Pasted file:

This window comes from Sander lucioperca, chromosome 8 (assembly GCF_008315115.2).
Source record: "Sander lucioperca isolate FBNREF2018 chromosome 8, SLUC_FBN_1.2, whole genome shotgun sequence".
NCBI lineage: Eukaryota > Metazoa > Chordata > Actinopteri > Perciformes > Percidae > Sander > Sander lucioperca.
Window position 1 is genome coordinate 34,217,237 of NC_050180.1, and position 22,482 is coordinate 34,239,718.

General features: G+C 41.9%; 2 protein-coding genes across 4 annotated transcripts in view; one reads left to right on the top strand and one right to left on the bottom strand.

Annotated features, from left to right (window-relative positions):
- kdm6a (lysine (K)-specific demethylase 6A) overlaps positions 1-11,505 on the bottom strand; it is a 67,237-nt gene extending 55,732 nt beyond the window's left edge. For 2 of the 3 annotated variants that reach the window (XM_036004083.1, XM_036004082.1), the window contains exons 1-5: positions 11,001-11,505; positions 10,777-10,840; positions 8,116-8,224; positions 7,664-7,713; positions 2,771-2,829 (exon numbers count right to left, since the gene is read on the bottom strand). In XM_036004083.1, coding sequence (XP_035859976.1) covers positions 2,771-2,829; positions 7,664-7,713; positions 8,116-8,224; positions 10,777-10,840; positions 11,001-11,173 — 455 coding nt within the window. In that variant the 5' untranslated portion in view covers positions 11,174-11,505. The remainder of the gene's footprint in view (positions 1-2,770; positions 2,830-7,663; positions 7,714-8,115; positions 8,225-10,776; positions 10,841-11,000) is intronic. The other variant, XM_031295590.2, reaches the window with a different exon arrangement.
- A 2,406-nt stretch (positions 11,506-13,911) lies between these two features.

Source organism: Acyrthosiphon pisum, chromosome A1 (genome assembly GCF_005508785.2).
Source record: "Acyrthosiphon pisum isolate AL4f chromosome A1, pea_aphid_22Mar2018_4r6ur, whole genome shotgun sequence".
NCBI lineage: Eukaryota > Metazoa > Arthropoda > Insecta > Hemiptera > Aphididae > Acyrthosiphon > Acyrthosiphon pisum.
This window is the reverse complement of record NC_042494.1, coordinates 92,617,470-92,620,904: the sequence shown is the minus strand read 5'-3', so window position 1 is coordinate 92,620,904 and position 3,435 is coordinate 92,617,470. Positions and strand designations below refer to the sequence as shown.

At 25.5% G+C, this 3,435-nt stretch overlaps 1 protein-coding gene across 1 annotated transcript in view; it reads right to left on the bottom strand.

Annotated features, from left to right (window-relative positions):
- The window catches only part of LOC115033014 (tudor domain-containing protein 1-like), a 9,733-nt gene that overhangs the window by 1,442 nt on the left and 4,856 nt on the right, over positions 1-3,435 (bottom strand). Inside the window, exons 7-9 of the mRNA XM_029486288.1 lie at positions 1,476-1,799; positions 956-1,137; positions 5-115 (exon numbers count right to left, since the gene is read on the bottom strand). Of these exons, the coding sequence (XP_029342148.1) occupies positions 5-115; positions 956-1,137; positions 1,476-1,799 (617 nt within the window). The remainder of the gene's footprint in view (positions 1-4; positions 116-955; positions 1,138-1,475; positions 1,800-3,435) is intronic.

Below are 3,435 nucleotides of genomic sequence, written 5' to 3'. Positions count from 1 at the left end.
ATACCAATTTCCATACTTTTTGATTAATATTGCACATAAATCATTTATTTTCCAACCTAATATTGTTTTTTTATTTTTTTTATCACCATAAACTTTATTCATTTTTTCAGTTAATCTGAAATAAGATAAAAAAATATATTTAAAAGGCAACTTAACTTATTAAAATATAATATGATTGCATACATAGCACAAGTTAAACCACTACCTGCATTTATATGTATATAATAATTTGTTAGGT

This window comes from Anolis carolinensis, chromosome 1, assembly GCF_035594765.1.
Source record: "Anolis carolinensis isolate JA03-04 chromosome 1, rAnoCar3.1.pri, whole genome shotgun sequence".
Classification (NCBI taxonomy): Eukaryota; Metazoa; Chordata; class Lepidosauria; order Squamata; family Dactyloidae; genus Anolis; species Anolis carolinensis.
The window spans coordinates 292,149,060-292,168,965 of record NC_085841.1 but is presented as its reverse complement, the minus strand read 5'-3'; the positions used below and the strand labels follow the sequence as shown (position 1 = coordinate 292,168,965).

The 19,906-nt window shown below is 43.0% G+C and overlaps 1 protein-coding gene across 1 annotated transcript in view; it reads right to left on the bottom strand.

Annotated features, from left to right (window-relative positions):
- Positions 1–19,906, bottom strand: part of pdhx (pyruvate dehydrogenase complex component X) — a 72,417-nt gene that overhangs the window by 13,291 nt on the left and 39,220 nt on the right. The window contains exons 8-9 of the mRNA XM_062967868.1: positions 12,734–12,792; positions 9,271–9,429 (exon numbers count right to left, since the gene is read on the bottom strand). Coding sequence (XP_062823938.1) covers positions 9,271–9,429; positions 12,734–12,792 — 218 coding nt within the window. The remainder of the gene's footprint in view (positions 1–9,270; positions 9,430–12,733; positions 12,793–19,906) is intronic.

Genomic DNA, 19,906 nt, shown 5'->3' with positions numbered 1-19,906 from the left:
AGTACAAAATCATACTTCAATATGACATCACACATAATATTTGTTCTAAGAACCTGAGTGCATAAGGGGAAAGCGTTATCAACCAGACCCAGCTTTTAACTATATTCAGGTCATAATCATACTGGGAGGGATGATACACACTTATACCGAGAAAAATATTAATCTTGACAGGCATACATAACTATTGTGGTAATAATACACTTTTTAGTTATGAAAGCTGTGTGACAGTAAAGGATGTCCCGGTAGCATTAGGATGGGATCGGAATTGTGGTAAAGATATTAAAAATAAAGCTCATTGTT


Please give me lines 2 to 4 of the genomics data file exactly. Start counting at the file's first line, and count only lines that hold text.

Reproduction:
Source record: "Sander lucioperca isolate FBNREF2018 chromosome 8, SLUC_FBN_1.2, whole genome shotgun sequence".
NCBI lineage: Eukaryota > Metazoa > Chordata > Actinopteri > Perciformes > Percidae > Sander > Sander lucioperca.
Window position 1 is genome coordinate 34,217,237 of NC_050180.1, and position 22,482 is coordinate 34,239,718.